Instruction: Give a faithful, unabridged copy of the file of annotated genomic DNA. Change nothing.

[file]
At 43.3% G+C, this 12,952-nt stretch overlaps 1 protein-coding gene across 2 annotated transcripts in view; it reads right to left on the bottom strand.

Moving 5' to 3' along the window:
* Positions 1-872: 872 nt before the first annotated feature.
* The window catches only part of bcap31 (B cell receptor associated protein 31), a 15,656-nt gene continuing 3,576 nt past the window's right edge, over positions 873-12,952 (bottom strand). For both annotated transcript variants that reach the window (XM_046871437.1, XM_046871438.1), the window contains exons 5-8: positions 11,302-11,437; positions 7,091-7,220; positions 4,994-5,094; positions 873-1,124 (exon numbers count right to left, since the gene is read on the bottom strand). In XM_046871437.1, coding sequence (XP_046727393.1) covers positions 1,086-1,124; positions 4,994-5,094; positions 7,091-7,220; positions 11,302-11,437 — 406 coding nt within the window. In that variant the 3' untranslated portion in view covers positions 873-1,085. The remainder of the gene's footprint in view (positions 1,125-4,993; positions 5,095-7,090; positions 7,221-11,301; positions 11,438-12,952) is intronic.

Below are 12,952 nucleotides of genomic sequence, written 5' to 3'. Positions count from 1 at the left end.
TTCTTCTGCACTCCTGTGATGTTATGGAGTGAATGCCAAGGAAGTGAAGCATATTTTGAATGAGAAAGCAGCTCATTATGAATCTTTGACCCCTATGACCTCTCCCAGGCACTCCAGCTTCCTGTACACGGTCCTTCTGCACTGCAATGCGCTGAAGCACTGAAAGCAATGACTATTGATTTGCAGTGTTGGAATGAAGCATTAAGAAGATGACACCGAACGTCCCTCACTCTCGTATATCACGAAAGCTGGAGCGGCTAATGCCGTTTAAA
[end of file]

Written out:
At 43.3% G+C, this 12,952-nt stretch overlaps 1 protein-coding gene across 2 annotated transcripts in view; it reads right to left on the bottom strand.

Moving 5' to 3' along the window:
* Positions 1-872: 872 nt before the first annotated feature.
* The window catches only part of bcap31 (B cell receptor associated protein 31), a 15,656-nt gene continuing 3,576 nt past the window's right edge, over positions 873-12,952 (bottom strand). For both annotated transcript variants that reach the window (XM_046871437.1, XM_046871438.1), the window contains exons 5-8: positions 11,302-11,437; positions 7,091-7,220; positions 4,994-5,094; positions 873-1,124 (exon numbers count right to left, since the gene is read on the bottom strand). In XM_046871437.1, coding sequence (XP_046727393.1) covers positions 1,086-1,124; positions 4,994-5,094; positions 7,091-7,220; positions 11,302-11,437 — 406 coding nt within the window. In that variant the 3' untranslated portion in view covers positions 873-1,085. The remainder of the gene's footprint in view (positions 1,125-4,993; positions 5,095-7,090; positions 7,221-11,301; positions 11,438-12,952) is intronic.

Below are 12,952 nucleotides of genomic sequence, written 5' to 3'. Positions count from 1 at the left end.
TTCTTCTGCACTCCTGTGATGTTATGGAGTGAATGCCAAGGAAGTGAAGCATATTTTGAATGAGAAAGCAGCTCATTATGAATCTTTGACCCCTATGACCTCTCCCAGGCACTCCAGCTTCCTGTACACGGTCCTTCTGCACTGCAATGCGCTGAAGCACTGAAAGCAATGACTATTGATTTGCAGTGTTGGAATGAAGCATTAAGAAGATGACACCGAACGTCCCTCACTCTCGTATATCACGAAAGCTGGAGCGGCTAATGCCGTTTAAA